Called “Tournaments for Tomorrow,” the program asks fishing tournament organizers to charge anglers a few bucks extra to compete in their tournaments, and to donate the money they collect to Tournaments for Tomorrow.
Details on the program are available at The Outdoor Wire.
A Czech wildlife photographer, Vaclav Silha, recently captured images of a fully grown Nile crocodile being killed by an enraged hippopotamus. The Telegraph has the story and photos.
We in the United States have a hard time imagining that a hippo could do that. The hippos we see mostly are in cartoons, where they’re pink and chubby and oh-so-harmless. Not so in real life. The 2-ton mammals have long, razor-sharp fighting tusks that can quite literally bite through a human being. They’re notoriously ill-tempered. In sub-Saharan Africa, hippos are considered (along with the Cape buffalo and the crocodile) to be the creatures most dangerous to humans.
In my column this week, I pay tribute to the late Charlie Heartwell, one of the finest fly tiers West Virginia has ever seen:
When anglers “match the hatch” on West Virginia’s trout streams, they owe a debt of gratitude to Charlie Heartwell.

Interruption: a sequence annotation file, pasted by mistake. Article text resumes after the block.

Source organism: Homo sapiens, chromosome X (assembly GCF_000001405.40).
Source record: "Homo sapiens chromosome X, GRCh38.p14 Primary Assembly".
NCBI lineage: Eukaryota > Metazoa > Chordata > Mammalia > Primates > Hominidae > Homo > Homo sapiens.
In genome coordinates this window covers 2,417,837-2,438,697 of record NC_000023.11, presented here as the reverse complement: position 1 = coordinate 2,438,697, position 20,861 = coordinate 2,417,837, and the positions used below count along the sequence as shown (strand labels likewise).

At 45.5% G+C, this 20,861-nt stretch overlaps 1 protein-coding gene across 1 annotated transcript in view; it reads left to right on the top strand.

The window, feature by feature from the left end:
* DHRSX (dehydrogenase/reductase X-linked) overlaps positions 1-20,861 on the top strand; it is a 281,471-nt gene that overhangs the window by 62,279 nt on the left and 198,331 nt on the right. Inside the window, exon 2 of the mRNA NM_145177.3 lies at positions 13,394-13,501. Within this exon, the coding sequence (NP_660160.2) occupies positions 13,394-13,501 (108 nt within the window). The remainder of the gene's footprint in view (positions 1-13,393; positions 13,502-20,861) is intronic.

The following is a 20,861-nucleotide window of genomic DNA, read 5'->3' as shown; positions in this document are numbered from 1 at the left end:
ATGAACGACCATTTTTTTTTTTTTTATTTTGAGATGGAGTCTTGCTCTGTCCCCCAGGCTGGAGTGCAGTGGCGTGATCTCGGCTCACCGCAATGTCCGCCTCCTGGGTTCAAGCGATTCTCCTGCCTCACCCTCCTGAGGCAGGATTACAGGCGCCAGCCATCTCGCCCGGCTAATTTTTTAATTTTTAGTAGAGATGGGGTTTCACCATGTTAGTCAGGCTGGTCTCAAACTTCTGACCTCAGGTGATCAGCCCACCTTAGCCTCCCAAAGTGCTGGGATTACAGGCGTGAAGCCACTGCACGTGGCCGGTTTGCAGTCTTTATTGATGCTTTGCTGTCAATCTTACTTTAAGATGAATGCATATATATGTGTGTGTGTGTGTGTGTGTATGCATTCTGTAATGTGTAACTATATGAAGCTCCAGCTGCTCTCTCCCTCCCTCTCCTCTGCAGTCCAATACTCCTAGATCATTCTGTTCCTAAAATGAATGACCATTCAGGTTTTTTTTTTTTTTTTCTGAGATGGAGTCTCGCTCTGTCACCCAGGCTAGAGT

Heartwell passed away Oct. 19 at the too-young age of 72. The state’s trout-fishing community mourned his loss.
Some fishermen knew Charlie because of the years he spent as the Division of Natural Resources’ trout-hatchery supervisor. Most, however, knew him as a creator of exquisite trout flies.
On evenings, weekends and holidays, Charlie would hole up in the basement of his Beverly home and tie dry flies, wet flies, nymphs and streamers – 20,000 to 25,000 of them a year.
Like many commercial tiers, Charlie worked at lightning speed. From the first wrap of thread to the final whip-finish, he could fashion a standard winged dry fly in about 2 1/2 minutes.
Few tiers can manage that kind of speed, let alone do so while turning out perfectly proportioned, perfectly balanced, perfectly elegant flies. Charlie could, and did. Each of his flies was a tiny work of art.
I first met Charlie 30 years ago at Trout Unlimited’s Fly Fishing School. Charlie was there to give a fly tying demonstration, and to talk about trout-stream insects and the flies that imitated them.